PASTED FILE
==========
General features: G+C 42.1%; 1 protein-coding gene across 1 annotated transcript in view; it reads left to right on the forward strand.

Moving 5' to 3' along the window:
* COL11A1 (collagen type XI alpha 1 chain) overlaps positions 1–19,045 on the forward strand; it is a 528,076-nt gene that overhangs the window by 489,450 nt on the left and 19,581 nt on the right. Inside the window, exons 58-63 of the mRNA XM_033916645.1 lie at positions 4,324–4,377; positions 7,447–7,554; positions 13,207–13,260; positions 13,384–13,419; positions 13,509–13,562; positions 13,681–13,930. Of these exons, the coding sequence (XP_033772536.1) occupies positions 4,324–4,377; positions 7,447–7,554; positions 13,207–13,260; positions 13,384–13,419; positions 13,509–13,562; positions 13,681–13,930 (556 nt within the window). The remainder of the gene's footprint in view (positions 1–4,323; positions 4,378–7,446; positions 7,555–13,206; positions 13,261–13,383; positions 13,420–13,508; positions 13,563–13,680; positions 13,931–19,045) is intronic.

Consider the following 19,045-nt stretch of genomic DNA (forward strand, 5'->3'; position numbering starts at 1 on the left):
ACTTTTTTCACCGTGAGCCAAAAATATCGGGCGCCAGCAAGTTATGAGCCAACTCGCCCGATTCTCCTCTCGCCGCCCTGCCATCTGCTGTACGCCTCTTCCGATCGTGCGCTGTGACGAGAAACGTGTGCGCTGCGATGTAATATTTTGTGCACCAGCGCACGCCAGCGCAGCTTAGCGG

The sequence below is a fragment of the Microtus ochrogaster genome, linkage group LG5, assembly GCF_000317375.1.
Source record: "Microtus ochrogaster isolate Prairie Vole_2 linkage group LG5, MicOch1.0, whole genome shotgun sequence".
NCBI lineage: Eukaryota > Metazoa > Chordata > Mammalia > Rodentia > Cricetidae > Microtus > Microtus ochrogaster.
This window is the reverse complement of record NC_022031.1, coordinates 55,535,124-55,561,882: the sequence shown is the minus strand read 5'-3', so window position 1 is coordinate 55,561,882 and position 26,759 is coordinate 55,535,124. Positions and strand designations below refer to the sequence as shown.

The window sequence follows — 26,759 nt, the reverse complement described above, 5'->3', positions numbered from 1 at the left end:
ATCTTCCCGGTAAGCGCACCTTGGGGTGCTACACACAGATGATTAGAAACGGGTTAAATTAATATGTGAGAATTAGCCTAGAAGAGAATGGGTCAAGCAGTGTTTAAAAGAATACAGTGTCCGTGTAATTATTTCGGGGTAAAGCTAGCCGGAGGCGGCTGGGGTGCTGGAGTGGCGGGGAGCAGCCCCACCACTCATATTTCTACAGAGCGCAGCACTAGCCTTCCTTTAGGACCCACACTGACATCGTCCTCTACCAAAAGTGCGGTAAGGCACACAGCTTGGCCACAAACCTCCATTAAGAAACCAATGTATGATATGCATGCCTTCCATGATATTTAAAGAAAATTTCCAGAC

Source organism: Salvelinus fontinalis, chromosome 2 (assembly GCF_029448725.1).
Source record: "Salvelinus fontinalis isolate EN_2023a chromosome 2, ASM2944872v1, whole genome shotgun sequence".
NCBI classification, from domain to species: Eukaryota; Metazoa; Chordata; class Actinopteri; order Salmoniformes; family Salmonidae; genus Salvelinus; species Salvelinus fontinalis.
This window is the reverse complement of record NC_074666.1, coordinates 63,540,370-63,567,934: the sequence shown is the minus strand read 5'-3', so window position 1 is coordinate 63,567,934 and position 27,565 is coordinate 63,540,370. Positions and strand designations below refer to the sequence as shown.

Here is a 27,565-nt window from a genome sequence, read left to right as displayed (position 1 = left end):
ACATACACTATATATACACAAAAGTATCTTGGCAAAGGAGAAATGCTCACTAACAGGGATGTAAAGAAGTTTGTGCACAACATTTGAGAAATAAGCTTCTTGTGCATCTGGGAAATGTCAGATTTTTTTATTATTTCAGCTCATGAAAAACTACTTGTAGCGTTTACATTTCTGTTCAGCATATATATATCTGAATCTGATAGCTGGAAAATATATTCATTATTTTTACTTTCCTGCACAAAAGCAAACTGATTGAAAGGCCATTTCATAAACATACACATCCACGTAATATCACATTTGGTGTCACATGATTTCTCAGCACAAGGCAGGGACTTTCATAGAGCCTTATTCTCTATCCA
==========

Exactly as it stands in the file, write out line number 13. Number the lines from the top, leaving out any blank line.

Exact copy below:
Source record: "Salvelinus fontinalis isolate EN_2023a chromosome 2, ASM2944872v1, whole genome shotgun sequence".